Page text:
Long-Term Efficacy and Safety of Copanlisib


Ian W. Flinn, MD, PhD: Scott, copanlisib was recently approved by the [FDA] for the treatment of follicular lymphoma. It’s an accelerated approval. It’s based on the CHRONOS-1 study that enrolled patients with 2 prior therapies. It’s a broader trial for all patients with indolent lymphoma. Now, copanlisib is a [PI3K] inhibitor. It blocks both the delta as well as the alpha isoforms of this PI3K. Can you compare and contrast this with perhaps some of the others? Walk us through some of the data we’re seeing. We’re seeing long-term data from this trial here at ASH.

Scott Huntington, MD, MPH, MSc: That’s a good question. So the approval was based off some early phase encouraging overall response rate, around 60% in terms of the overall indolent lymphoma group. The majority of the patients were follicular, and that’s where the label really is, in follicular. In terms of updates at this ASH, there’s about a 2-year follow-up, and I think it’s important primarily from a safety perspective. This drug kind of surprised us when it was FDA approved, based on some encouraging overall response rate. And so to have the 2-year follow-up showing that the safety data really haven’t changed, I think most notably, certainly instances of immune-mediated colitis, hepatitis, and pneumonitis seemed to be lower in this agent compared with others. As a trade-off, you do see more hypertension and hyperglycemia.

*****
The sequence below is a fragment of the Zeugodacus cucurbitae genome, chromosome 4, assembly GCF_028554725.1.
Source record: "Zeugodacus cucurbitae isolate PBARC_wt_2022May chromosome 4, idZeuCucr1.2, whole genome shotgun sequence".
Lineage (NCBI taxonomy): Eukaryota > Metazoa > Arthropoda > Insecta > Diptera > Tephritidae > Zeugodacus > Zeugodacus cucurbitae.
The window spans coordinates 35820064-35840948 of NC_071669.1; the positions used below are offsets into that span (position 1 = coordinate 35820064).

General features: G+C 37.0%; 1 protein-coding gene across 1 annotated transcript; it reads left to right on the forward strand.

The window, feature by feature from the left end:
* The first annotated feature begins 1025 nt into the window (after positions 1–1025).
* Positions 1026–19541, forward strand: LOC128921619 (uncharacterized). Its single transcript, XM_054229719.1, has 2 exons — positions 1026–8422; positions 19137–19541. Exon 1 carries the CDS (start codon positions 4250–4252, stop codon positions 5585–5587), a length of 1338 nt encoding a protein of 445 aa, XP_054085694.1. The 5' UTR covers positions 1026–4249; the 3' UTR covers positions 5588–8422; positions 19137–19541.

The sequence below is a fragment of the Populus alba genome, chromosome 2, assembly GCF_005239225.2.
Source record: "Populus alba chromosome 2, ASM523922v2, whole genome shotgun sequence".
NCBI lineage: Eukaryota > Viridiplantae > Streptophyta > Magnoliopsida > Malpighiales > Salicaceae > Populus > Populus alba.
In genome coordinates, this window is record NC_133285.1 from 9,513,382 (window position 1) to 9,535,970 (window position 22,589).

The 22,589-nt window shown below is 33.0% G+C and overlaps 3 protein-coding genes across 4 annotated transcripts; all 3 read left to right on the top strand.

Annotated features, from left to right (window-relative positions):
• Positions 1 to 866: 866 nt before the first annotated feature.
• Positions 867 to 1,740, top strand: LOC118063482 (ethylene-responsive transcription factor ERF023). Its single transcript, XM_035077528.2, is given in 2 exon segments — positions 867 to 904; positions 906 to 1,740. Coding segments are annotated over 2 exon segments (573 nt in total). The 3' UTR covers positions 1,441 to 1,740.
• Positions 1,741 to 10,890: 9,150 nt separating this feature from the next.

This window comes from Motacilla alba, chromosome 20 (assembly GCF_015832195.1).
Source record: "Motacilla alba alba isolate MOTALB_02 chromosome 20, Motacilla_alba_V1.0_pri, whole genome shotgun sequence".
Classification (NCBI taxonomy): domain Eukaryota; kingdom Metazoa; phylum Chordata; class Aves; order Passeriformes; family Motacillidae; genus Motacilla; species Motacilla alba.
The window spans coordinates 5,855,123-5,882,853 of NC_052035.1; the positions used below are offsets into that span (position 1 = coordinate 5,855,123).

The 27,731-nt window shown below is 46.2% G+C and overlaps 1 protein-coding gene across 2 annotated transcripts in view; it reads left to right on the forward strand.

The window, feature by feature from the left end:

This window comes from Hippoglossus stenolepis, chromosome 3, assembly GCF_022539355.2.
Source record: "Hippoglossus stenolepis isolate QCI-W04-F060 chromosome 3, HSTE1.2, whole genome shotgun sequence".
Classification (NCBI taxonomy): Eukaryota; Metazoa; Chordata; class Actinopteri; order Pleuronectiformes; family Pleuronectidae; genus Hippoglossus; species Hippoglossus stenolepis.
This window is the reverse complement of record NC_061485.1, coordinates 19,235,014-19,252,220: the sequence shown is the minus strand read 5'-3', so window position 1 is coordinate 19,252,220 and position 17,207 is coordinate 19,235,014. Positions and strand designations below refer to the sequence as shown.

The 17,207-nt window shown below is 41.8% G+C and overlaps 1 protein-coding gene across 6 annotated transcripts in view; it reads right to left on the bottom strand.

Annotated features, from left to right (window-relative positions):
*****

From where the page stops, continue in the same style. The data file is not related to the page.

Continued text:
The CHRONOS authors also updated some data on those subgroups at this ASH. So in patients with hypertension, it seems that the majority can tolerate this drug quite well. It seems to be transient in terms of the acute hypertension around the infusions. And similarly for the hyperglycemia, in patients who have diabetes, there were about 20 patients on the study who had diabetes, and those, too, seemed to derive some benefit. I think it’s important to note that both the hyperglycemia and the hypertension really occur around the infusion time.

This drug is cleared more quickly in the plasma compared with, kind of, the tumor microenvironment. And so as an alpha-based toxicity, it’s really around the infusion, lasting around 24 to maybe 48 hours in general—the hyperglycemia and hypertension. And the trial did not really institute specific management. So I think it’s uncertain in the community exactly how we should be managing these folks, and I think it will be encouraging to have more data about how we manage patients with diabetes with copanlisib. Yes, it can be safe, but are there some guidelines for that?

Ian W. Flinn, MD, PhD: Yeah. Ajay, let’s talk about the adverse events profile. It does seem to be different. There are many who have hypothesized that clearly the hyperglycemia and maybe the hypertension have to do with hitting the alpha isoform. But that’s on the bad side. But on the good side, there are lots of some of these immune-mediated issues. Do you think that’s (a) the root of administration, (b) the schedule, or (c) that you’re hitting more than 1 isoform? Other than hand waving, any data here? What do you think?

Ajay K. Gopal, MD, FACP: I don’t think we have any data. I think it’s probably some degree of all the above. The intermittent schedule probably makes a difference but likely the isoforms as well. I think it offers an option to patients, and I think it’s nice to have now 3 choices in this class of drugs. But I don’t think we really understand the why.